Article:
Title IX Won’t Support Discrimination Claim Based on Sexual Preference

Oct 8, 2004

Title IX does not create an avenue for student-athletes to sue their university or college if they suffer discrimination because of their sexual preference.
So held a federal magistrate judge in a case involving a female basketball player at North Central College, who sued the school after she was allegedly targeted for harassment because she is a heterosexual.
Plaintiff Danielle Howell filed her original four-count complaint on October 4, 2002, which charged the college and the other defendants with sexual harassment in violation of Title IX of the Educational Amendments of 1972,20 U.S.C. § 1681 et seq., violation of her due process rights under 42 U.S.C. § 1983, and intentional and negligent infliction of emotional distress.
A little over three months later, a federal judge dismissed plaintiff’s Title IX claims against the individual defendants, her § 1983 claims against all defendants, and all her claims against her coach.
On March 15, 2004, the plaintiff sought leave to file an amended complaint to add a claim of retaliation in violation of Title IX and a claim for breach of contract. The proposed retaliation claim alleged that the defendants took adverse action against her and her parents, after they wrote a letter to the college’s athletic director complaining about the treatment she received from her coaches. The breach of contract claim alleges that the defendants breached a contract with plaintiff that was set out in certain student handbooks, which prohibited discrimination in college programs.
The plaintiff appealed, asking the court to vacate the original ruling that dismissed her complaint and grant her leave to amend her complaint.
In a subsequent hearing, the plaintiff’s attorney voluntarily dismissed the original Title IX claim with prejudice. This left the appeal of the order denying leave to add a retaliation and a breach of contract claim.
The magistrate judge reviewed the district judge’s finding. He focused on a pair of decisions from the 7th U.S. Circuit Court of Appeals — Hamm v. Weyauwega Milk Products, Inc., 332 F.3d 1058 (7th Cir. 2003) and Hamner v. St. Vincent Hosp. and Health Care Center, 224 F.3d 701(7th Cir. 2000). The panel of judges in those cases held that a plaintiff could not maintain a retaliation claim where the conduct opposed was discrimination or harassment based on sexual orientation. Hamm, 332 F.3d at 1066; Hamner, 224 F.3d at 707. Following these two holdings, Judge Bobrick denied plaintiff’s motion to add a retaliation claim to her complaint. 320 F. Supp.2d at 724.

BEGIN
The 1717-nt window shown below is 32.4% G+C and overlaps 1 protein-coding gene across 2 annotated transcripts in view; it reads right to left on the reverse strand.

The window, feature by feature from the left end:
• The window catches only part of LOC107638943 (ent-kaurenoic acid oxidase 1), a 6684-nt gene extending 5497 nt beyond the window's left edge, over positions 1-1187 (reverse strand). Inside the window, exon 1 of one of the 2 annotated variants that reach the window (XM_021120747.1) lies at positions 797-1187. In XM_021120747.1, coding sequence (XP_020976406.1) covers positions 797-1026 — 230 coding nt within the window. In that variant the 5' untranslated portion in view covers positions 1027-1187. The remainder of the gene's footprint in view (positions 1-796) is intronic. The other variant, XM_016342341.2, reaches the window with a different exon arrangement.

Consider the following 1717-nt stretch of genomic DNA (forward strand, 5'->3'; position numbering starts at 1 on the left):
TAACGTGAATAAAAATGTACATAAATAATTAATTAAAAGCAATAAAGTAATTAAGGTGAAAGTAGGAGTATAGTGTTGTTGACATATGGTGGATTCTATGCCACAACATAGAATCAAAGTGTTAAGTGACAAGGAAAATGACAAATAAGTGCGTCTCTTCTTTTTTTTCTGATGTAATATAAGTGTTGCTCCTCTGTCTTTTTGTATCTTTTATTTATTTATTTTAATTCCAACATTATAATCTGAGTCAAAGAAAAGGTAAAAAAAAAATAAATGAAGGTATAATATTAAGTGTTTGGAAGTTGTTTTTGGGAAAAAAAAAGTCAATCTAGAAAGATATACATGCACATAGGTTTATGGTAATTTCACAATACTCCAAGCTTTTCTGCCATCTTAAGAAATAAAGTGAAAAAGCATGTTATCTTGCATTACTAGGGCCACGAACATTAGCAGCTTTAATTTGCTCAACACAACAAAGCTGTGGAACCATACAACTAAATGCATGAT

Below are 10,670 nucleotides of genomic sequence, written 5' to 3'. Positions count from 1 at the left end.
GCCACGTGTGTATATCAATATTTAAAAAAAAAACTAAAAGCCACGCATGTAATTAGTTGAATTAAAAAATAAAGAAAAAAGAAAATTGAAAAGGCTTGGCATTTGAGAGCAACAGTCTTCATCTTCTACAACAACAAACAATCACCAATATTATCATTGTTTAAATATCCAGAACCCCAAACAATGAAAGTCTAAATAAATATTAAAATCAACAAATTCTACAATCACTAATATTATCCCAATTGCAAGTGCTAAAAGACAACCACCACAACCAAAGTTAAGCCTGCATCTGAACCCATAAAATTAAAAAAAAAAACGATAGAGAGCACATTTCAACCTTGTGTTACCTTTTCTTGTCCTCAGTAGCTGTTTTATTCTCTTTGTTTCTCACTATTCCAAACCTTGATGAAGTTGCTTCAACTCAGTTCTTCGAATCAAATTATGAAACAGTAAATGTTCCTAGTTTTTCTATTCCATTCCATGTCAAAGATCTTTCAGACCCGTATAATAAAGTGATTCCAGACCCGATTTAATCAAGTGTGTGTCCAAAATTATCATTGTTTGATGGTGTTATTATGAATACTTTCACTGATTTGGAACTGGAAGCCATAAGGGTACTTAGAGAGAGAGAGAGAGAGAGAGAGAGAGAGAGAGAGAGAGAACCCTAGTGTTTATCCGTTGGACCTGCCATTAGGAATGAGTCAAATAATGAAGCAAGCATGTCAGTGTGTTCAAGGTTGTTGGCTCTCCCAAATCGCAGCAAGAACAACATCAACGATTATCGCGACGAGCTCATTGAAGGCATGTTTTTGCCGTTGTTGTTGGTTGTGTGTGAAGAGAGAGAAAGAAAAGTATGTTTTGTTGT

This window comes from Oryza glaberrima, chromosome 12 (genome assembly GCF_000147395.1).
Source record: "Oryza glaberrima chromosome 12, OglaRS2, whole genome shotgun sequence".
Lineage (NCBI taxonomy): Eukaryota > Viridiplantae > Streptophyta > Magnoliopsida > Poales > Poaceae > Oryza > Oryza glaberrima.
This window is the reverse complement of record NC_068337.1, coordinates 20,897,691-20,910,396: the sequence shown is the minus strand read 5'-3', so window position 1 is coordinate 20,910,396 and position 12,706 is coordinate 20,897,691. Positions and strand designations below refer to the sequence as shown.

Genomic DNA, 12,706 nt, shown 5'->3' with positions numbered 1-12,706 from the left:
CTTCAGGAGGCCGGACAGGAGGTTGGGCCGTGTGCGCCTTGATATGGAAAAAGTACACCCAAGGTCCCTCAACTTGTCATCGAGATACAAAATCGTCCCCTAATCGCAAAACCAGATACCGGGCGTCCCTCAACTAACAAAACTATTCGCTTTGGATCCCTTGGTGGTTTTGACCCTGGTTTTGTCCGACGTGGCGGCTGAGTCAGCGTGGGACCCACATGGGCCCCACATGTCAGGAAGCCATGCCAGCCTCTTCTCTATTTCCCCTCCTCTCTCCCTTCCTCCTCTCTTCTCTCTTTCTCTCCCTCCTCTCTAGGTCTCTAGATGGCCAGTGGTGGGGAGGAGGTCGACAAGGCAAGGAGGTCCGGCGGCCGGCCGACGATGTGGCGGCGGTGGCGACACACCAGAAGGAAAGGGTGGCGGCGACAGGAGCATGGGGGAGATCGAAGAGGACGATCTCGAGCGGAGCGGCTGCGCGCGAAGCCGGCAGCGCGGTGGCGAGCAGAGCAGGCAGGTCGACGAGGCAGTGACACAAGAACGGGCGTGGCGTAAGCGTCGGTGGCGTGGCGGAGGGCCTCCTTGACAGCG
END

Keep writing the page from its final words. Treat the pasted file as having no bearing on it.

The magistrate judge further held that “there is nothing in the holding to suggest that an underlying harassment claim that is objectively groundless – such as the plaintiff’s sexual orientation claim here – can provide the basis for a retaliation claim. McDonnell v. Cisneros, 84 F.3d 259 (7th Cir. 1996) (‘It is improper to retaliate for the filing of a claim of violation of Title VII even if the claim does not have merit – provided it is not completely groundless.’).”
Turning to the breach of contract claim, the court reasoned that because the plaintiff voluntarily dismissed her original Title IX claim and “she cannot allege a retaliation claim that would withstand a motion to dismiss, the basis for invoking federal jurisdiction is gone. The general rule in such instances, which (the court) followed, is that the court should relinquish jurisdiction over pendent state law claims rather than resolve them on the merits. 28 U.S.C. § 1367(c); Williams v. Aztar Indiana Gaming Corp., 351 F.3d 294, 300 (7th Cir. 2003).” Howell v. North Central College et al., N.D.Ill., No. 02 C 7163
Attorneys of Record: (for plaintiff) Kent D. Sinson, Sinson & Sinson, Ltd., Chicago, IL. (for defendant) Vincent Michael Casieri, Katherine Ann Rodosky, Schueler, Dallavo & Casier, Chicago, IL.


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